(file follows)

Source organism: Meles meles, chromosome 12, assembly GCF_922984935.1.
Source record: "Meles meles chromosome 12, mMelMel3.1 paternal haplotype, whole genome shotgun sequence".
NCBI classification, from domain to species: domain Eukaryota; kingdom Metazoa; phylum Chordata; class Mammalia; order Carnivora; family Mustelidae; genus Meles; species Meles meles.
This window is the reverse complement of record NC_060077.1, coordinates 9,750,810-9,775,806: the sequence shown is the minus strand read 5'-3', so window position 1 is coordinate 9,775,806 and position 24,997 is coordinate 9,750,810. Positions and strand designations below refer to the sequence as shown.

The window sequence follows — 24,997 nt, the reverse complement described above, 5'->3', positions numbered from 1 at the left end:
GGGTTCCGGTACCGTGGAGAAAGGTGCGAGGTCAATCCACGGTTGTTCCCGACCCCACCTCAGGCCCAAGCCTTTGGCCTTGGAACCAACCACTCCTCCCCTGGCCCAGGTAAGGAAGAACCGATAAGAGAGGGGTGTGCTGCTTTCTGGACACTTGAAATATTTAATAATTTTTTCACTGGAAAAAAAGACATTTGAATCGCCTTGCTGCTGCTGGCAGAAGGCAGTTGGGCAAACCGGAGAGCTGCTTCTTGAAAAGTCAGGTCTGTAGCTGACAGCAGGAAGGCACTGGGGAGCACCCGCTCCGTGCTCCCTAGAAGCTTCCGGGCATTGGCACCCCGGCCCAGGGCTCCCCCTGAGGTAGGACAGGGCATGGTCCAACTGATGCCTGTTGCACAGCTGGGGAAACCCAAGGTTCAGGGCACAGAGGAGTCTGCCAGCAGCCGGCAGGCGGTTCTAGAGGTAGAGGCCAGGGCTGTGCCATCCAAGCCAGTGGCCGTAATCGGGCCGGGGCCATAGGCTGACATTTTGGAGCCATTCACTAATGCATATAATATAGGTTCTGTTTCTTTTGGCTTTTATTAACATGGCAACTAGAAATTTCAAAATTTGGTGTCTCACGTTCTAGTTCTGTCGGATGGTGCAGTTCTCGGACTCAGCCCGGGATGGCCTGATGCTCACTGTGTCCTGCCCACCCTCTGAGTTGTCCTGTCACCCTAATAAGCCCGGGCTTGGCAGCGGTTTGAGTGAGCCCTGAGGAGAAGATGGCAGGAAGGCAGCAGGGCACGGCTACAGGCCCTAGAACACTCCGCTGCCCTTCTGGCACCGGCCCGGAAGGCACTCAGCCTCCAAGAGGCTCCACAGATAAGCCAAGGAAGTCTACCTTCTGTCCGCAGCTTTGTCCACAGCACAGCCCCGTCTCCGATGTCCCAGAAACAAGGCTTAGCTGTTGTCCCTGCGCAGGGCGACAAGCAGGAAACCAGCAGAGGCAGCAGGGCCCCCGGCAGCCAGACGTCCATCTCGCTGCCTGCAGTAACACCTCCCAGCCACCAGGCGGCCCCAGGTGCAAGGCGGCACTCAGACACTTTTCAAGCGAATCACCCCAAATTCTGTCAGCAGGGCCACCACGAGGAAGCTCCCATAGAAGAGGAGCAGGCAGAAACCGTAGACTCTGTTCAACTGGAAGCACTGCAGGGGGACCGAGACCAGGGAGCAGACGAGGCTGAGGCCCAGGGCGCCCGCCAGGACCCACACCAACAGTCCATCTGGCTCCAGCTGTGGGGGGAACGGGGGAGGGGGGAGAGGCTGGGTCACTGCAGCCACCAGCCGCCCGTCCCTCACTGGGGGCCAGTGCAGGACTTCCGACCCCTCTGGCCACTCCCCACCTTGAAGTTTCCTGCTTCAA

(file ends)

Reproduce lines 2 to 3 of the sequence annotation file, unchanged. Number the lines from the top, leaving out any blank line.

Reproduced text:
Source record: "Meles meles chromosome 12, mMelMel3.1 paternal haplotype, whole genome shotgun sequence".
NCBI classification, from domain to species: domain Eukaryota; kingdom Metazoa; phylum Chordata; class Mammalia; order Carnivora; family Mustelidae; genus Meles; species Meles meles.